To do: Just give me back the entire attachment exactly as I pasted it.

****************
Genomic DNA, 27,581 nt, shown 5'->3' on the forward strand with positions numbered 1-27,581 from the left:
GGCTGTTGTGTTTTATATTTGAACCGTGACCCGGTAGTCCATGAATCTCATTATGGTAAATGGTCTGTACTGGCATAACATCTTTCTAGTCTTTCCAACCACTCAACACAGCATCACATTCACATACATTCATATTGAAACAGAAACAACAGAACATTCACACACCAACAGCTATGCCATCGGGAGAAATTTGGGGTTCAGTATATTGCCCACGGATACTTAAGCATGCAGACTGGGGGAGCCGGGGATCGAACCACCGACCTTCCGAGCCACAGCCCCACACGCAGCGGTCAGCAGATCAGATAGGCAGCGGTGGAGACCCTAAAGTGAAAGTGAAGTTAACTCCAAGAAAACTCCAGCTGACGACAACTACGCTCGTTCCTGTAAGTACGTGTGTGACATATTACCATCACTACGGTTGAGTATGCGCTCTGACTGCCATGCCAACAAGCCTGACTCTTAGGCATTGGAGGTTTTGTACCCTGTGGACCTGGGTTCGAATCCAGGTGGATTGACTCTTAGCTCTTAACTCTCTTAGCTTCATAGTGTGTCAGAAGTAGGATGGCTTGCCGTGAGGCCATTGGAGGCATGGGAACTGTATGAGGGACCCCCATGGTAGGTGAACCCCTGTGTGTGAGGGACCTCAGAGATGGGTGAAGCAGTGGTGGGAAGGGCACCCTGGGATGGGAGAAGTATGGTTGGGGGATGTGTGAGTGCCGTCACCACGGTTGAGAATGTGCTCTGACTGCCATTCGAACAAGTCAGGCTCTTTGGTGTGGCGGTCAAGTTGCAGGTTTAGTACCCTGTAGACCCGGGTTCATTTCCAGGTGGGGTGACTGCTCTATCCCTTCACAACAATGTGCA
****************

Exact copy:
Genomic DNA, 27,581 nt, shown 5'->3' on the forward strand with positions numbered 1-27,581 from the left:
GGCTGTTGTGTTTTATATTTGAACCGTGACCCGGTAGTCCATGAATCTCATTATGGTAAATGGTCTGTACTGGCATAACATCTTTCTAGTCTTTCCAACCACTCAACACAGCATCACATTCACATACATTCATATTGAAACAGAAACAACAGAACATTCACACACCAACAGCTATGCCATCGGGAGAAATTTGGGGTTCAGTATATTGCCCACGGATACTTAAGCATGCAGACTGGGGGAGCCGGGGATCGAACCACCGACCTTCCGAGCCACAGCCCCACACGCAGCGGTCAGCAGATCAGATAGGCAGCGGTGGAGACCCTAAAGTGAAAGTGAAGTTAACTCCAAGAAAACTCCAGCTGACGACAACTACGCTCGTTCCTGTAAGTACGTGTGTGACATATTACCATCACTACGGTTGAGTATGCGCTCTGACTGCCATGCCAACAAGCCTGACTCTTAGGCATTGGAGGTTTTGTACCCTGTGGACCTGGGTTCGAATCCAGGTGGATTGACTCTTAGCTCTTAACTCTCTTAGCTTCATAGTGTGTCAGAAGTAGGATGGCTTGCCGTGAGGCCATTGGAGGCATGGGAACTGTATGAGGGACCCCCATGGTAGGTGAACCCCTGTGTGTGAGGGACCTCAGAGATGGGTGAAGCAGTGGTGGGAAGGGCACCCTGGGATGGGAGAAGTATGGTTGGGGGATGTGTGAGTGCCGTCACCACGGTTGAGAATGTGCTCTGACTGCCATTCGAACAAGTCAGGCTCTTTGGTGTGGCGGTCAAGTTGCAGGTTTAGTACCCTGTAGACCCGGGTTCATTTCCAGGTGGGGTGACTGCTCTATCCCTTCACAACAATGTGCA